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Misogyny in Heart of Darkness versus Things fall Apart

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Martina Oroz

on 22 November 2013

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Transcript of Misogyny in Heart of Darkness versus Things fall Apart

Misogyny in
Heart of Darkness
Things fall Apart

Dana Coleman, Martina Oroz, Jordan Schneider, Lizzi Johnson
Similarities & Differences
-Both books have similar situations

-Conrad's tone is accepting of sexism

-Achebe's tone appears to expose sexism
-Expresses non-accepting tone or shows women in a better image than Conrad
Heart of Darkness
, not one of the three female characters is given a name
- In
Things Fall Apart
, every women is given a name, regardless of the rigor of the pronunciation
Appreciation of Women
Heart of Darkness
, Marlow did not appreciate the time and effort that his aunt had given in order for him to get the job on the steamboat

Things Fall Apart
, women are incapable of growing yams because they are a "man's crop", but they are still appreciated and acknowledged for growing other little crops

Respect for Women
-There is no respect for women in all of
Heart of Darkness

Things Fall Apart,
men do show respect for the women
Okonkwo does not allow Ezinma to bring over a chair because "that is a boy's job" (Achebe, 44)
The Way Women are Viewed
Heart of Darkness
, women are viewed as creatures

Things Fall Apart
, the women may be traded and objectified, but this does prove that men think women are worth something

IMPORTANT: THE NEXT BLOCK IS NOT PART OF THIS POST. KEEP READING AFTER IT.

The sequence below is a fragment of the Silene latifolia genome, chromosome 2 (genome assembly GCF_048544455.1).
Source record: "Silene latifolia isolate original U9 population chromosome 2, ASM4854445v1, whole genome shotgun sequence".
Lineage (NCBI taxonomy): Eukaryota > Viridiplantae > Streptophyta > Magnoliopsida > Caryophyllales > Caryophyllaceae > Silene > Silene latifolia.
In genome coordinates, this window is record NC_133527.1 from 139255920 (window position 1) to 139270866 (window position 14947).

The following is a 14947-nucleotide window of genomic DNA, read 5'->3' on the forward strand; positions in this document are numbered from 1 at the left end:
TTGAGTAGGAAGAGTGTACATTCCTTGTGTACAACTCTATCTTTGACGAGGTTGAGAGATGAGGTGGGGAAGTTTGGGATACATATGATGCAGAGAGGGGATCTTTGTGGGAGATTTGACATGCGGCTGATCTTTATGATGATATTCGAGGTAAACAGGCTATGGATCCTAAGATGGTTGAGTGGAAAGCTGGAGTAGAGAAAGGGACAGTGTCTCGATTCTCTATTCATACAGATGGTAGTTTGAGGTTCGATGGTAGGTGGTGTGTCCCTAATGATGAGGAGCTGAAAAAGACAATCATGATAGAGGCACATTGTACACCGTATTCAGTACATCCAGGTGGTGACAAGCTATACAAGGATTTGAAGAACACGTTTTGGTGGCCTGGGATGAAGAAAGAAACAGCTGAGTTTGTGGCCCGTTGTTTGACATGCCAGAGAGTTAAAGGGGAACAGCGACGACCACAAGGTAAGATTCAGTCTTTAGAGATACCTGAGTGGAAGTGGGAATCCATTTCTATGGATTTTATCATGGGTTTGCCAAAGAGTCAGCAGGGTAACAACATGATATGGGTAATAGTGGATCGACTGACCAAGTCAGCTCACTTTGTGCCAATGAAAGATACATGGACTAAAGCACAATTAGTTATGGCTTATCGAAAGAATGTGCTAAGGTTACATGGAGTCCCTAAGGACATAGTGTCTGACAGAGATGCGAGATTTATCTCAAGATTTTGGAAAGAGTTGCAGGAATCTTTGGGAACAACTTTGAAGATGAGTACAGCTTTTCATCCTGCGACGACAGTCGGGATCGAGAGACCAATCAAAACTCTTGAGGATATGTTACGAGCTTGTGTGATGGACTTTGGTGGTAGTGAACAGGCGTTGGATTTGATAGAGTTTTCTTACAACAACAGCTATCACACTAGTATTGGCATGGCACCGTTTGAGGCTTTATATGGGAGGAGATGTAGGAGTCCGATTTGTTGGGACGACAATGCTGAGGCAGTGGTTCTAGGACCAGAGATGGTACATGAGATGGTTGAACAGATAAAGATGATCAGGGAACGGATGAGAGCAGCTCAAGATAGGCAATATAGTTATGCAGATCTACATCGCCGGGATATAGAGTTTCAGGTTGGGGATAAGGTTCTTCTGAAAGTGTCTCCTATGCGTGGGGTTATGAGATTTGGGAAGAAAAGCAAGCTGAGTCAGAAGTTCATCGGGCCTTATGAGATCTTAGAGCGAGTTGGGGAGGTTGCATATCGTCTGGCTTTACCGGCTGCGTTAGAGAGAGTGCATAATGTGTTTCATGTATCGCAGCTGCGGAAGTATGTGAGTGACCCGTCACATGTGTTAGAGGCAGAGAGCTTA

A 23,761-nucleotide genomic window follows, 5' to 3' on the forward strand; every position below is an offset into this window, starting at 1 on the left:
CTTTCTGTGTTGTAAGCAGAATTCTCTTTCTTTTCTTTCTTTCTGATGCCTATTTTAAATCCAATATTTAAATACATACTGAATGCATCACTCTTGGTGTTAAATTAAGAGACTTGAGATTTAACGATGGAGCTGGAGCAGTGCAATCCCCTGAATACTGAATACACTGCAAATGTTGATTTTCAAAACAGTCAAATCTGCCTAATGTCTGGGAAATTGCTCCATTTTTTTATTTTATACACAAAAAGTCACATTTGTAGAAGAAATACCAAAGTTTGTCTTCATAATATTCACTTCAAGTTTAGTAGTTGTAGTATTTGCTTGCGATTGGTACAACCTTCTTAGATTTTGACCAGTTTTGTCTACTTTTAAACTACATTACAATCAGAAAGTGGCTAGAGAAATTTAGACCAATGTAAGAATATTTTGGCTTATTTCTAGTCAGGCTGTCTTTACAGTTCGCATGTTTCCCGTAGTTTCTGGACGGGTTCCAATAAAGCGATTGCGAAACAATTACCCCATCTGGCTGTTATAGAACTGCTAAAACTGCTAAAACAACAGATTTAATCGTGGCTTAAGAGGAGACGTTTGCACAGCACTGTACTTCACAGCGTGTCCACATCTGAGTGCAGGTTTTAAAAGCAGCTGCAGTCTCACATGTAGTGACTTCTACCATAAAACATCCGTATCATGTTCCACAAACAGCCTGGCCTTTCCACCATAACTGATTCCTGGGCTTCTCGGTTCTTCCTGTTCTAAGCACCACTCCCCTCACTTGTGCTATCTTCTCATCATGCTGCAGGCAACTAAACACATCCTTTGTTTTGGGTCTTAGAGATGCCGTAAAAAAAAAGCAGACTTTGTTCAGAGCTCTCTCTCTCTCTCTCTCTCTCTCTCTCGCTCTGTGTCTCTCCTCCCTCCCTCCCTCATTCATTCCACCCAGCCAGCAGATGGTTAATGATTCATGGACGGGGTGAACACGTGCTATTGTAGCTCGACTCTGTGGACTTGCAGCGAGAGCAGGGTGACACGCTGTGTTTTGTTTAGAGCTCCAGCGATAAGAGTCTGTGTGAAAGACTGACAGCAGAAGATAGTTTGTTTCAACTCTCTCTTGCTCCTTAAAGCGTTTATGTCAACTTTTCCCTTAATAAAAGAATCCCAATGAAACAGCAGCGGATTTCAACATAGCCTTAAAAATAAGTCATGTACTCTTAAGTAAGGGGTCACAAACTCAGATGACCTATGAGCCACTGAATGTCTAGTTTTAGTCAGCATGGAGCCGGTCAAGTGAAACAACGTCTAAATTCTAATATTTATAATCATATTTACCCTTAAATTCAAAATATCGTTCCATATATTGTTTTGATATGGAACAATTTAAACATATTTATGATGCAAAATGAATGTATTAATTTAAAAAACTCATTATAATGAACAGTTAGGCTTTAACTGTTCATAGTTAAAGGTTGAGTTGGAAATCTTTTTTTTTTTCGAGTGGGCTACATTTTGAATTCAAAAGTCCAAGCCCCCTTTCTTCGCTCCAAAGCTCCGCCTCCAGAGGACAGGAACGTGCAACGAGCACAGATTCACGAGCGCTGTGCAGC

Achebe states as they determine the repercussions of someone else’s crime, “...met to hear a report of Okonkwo’s mission...they decided, as everybody knew they would, that the girl should go to Ogbuefi Udo to replace his murdered wife. As for the boy, he belonged to the clan as a whole, and there was no hurry to decide his fate” (Achebe, 12)
Marlow refers to a woman as “her face had a tragic fierce aspect of wild sorrow and of dumb pain mingled with the fear of some struggling” (Conrad, 132)

Woman's Place in Society
Heart of Darkness
, men think so little of women, they think they should live in a different world

-In Things Fall Apart, men respect women enough to give them credit and they even sometimes yearn to be closer to them
Marlow thinks to himself, "It's queer how out of touch with truth women are. They live in a world of their own" (Conrad, 66)
Achebe writes, “Okonkwo was very lucky in his daughter. He never stopped regretting that Ezinma was a girl. Of all his children she alone understood his every mood. A bond of sympathy had grown between them as the years had passed” (Achebe, 172)
Empowerment of Women
Heart of Darkness
exhibits nothing to give women power

Things Fall Apart
does allow women to feel superior or worthy
Marlow lies to The Intended, Kurtz’s fiance, in order to spare her feelings. “‘The last word he pronounced was--your name.’... I could not tell her. It would have been too dark” (Conrad, 154)

Ani, an earth goddess (not someone of high religious rank), is described in a complimentary way“...A greater part in the life of the people than any other deity. She was the ultimate judge of morality and conduct” (Achebe, 36)

Joseph Conrad or Chinua Achebe?
1. “God is for men and religion is for women”

2. “Nobody can teach me who I am. You can describe parts of me, but who I am - and what I need - is something I have to find out myself”

3. "As to honor -- you know -- it's a very fine medieval inheritance which women never got hold of. It wasn't theirs"

4. “We cannot trample upon the humanity of others without devaluing our own"
Full transcript